Coronavirus: When a High-Trust Response Is Required in a Low-Trust Time

At this point, after you sift through all the tweet threads about the coronavirus, read all the articles, and watch all the news reports—there is a single message that blasts through, loud and clear. This is no time for business as usual. There’s no need to panic. However, each one of us needs to alter our behavior, at least to some degree. Stop shaking hands. If you feel sick, be courteous to others and stay home, lest you alarm (or infect) everyone around you with your coughing and wheezing. Rethink travel plans, including potentially that dream vacation you’ve spent the year (or years) saving to afford. 

There’s more, much more, that Americans can do depending on their roles at home, at work, and in public service. But there’s a common factor: To minimize the risk of facing the kind of crisis that has killed thousands, crippled Chinese cities, damaged the Chinese economy, and is afflicting Italy, Americans will have to take the coronavirus seriously, and they’ll have to engage in at least some degree (even if small) of personal sacrifice.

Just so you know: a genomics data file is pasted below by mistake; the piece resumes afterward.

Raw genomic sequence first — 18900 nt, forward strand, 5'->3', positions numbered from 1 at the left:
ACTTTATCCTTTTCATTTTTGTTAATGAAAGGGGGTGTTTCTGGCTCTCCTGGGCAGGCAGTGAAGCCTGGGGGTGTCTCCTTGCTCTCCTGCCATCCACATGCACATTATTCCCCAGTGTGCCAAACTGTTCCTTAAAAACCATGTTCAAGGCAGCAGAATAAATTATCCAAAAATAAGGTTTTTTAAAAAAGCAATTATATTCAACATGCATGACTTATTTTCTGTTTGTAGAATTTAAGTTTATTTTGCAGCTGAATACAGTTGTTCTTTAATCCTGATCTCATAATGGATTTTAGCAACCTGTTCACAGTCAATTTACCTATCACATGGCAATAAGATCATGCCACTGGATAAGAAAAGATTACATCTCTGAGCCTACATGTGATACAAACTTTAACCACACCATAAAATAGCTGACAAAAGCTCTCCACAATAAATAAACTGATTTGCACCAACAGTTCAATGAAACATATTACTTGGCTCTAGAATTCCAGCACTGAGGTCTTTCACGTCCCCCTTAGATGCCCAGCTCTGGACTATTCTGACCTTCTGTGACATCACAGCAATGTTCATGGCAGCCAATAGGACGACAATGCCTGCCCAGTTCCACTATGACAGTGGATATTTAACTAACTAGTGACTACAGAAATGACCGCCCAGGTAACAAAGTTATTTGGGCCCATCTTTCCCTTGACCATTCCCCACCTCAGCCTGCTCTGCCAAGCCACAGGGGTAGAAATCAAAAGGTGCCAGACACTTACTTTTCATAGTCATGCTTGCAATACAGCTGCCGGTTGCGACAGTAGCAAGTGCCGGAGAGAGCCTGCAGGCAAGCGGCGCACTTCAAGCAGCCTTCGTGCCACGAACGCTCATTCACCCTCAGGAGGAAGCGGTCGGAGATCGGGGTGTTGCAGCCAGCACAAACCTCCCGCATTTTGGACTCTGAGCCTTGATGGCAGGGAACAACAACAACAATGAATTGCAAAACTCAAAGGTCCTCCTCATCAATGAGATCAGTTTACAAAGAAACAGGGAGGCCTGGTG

That requires trust—including trust in your neighbors, in members of the media who transmit information about the virus, and in public health officials. That trust will require a change in behavior even if no one you know is sick, even if you feel healthy, and even if the virus isn’t yet in your community. 

But here’s the catch. We’re living in a low-trust time. Make no mistake, much of the mistrust in the media, the government, and other vital institutions has been richly earned. Not long ago, in the aftermath of the Iowa caucus debacle, I wrote a piece called “Make American Competent Again” where I walked through some of the truly momentous national challenges triggered not just by bad ideas or flawed ideology, but also through terrible, consequential mistakes:

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